Backstrom Recap: Enemy of My Enemies
By Rachel Cruz
Backstrom guesses she's hiding on the Oxbow Indian Reservation. Coquille is a real Indian tribe, but the Oxbow reservation is fictional. Here are the facts:
Coquille Indian Tribe
The Confederated Tribes of Siletz, based in Siletz, Oregon, recognize the Coquille people as one of the tribes that make up their confederation. The Confederated Tribes of Siletz continue to live on the Siletz Indian Reservation. In addition, by an Act of Congress in 1996, the Coquille Tribe now has reservation area totaling 6,512 acres (26 km2).
Good job naming a real tribe--something most TV shows don't do. Yet locating the action on a fictional reservation so the tribe couldn't object. More shows should use this approach.
Oxbow Indians show up four times in this episode, mainly as background:
1) Backstrom and Officer Moto go barreling onto the reservation in search of Sabine. Tribal officer Jessie Rocha (Adam Beach) immediately shows up and orders them to put down their guns. Backstrom and Moto don't respond. A bunch of Native men appear and Rocha says they're deputies. Backstrom and Moto don't respond. One deputy approaches Moto and Moto swings at him, beginning a brawl. Backstrom's father Blue appears and stops the fight.
Every step of this conflict happens much too quickly. In reality, the city police probably would check in with the tribal police. The tribal cops would agree to catch the terrorist with the city cops' help.
Even if Rocha comes on too strong, Backstrom is in the wrong. Moto is especially in the wrong for attacking a tribal deputy on tribal land. I'm not sure many tribes would excuse that.
Blue's Native approach
2) Backstrom's subordinate Niedermeyer is trying to talk Blue into reconciling with his son. They see Rocha take some young Native hooligans away for tribal justice, which means rehabilitation and restoration rather than punishment. Niedermeyer asks what Blue thinks of this and Blue says it seems better than anything the white man has come up with.
When Backstrom sees a photo of Blue shaking hands with Rocha, he's enraged. Presumably because he's a right-winger who thinks jailing people is the only solution to crime. Blue comes off as a peacemaker to Backstrom's warmonger.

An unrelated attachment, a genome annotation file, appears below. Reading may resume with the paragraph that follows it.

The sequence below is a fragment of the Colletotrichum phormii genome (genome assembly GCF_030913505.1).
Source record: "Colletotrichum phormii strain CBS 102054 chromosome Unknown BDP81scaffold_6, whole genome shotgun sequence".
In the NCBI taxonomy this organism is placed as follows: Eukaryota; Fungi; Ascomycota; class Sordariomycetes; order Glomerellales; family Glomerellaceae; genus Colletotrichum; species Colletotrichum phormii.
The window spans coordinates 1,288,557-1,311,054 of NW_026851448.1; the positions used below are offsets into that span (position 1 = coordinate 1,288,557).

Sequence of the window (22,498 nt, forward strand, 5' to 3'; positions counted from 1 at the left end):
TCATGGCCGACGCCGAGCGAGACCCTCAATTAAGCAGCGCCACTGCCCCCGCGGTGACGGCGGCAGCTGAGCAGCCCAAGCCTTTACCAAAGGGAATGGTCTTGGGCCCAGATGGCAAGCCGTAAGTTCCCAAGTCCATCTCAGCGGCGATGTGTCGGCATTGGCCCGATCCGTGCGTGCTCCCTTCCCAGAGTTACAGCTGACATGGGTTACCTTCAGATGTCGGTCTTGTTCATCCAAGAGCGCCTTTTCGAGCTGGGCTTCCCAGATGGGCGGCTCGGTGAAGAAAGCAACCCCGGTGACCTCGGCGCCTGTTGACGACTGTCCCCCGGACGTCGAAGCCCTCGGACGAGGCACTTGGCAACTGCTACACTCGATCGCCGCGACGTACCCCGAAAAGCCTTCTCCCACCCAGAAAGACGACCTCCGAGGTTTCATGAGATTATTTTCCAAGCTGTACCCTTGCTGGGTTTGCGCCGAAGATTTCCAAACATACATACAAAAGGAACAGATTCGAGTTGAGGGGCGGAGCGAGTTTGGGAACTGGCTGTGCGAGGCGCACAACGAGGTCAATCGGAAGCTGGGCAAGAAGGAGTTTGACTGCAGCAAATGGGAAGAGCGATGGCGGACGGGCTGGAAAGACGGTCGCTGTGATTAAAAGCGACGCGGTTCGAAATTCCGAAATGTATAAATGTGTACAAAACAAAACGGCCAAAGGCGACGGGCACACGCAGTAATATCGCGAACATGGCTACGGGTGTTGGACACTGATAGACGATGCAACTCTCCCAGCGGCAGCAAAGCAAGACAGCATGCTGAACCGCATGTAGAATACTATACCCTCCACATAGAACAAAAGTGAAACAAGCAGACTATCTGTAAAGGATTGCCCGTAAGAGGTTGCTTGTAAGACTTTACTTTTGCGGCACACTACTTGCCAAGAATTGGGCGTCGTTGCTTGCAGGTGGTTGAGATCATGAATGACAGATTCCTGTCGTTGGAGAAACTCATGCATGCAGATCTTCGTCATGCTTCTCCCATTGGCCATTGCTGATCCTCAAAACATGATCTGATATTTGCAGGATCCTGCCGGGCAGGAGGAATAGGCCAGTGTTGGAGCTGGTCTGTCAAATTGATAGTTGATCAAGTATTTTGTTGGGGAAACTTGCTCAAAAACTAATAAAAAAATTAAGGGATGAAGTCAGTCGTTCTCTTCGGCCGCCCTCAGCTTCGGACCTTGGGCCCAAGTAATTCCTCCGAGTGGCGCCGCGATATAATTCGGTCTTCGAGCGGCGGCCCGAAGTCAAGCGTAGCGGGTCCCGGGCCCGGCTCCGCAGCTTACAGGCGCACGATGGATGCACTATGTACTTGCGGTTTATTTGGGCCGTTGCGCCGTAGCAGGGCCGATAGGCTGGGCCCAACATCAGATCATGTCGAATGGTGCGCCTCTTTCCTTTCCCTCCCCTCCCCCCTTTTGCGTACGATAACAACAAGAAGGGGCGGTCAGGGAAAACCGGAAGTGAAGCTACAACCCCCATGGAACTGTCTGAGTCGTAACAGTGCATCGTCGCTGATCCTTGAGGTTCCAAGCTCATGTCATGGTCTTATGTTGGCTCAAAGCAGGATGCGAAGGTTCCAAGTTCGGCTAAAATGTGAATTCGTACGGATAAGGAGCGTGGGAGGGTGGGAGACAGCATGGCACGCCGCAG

3) Blue contacts Backstrom to suggest they cooperate. When Backstrom arrives, Blue is doing a sweat with Niedermeyer and some Indians.
Backstrom says his father is untrustworthy and a liar. He notes how Blue pistol-whipped him when he was a boy. Blue says he was wrong but Backstrom was trying to get his gun. Backstrom storms off. So far Blue has seemed reasonable and Backstrom unreasonable.
4) The anti-government industrialist lands a seaplane on the Oxbow reservation lake to spirit Sabine away. Backstrom and his cops arrive and surround them, but Sabine threatens to blow them all up. The Oxbow cops arrive and everyone points guns at each other. Blue arrives and persuades Sabine to surrender.
Backstrom claims Sabine is his prisoner, not Blue's. He says he deserves the capture because he drove her out of hiding. Blue counters that he knew where to find her in the end. They ask Rocha and he sides with Blue.
Backstrom claims this is an example of Blue's perfidy and the others agree, but I don't buy it. For one thing, Blue talked Sabine into surrendering, which was the toughest accomplishment in this case. For another, Backstrom was out of his jurisdiction, again. When you're basically trespassing on foreign soil, you don't get to claim a prisoner or anything like that. You do as you're told because you're an outsider.
Backstrom didn't like Blue's triumph, but Blue didn't break any rules. I'd say he won fair and square--by using his brains, not his brawn. He earned the victor with his Native approach to policing--working with people rather than trying to dominate them.
Besides, Blue gave Backstrom a chance to cooperate and Backstrom rejected it. Backstrom deserves what he got. So it's silly for everyone to act as if Backstrom's anger at Blue is justified. Based on this episode, it isn't.
If you ignore Backstrom's bigotry, Enemy of My Enemies is a good Native-themed episode. There's nothing too stereotypical about the Indians or their actions. The story's flaws aren't related to them.
Indeed, the Indians seem superior to Backstrom the typical white man. He's so angry that he can't deal with Blue or Rocha, so he doesn't get to share in their success. That's what he gets for being a racist and sexist pig who thinks he's better than everyone.
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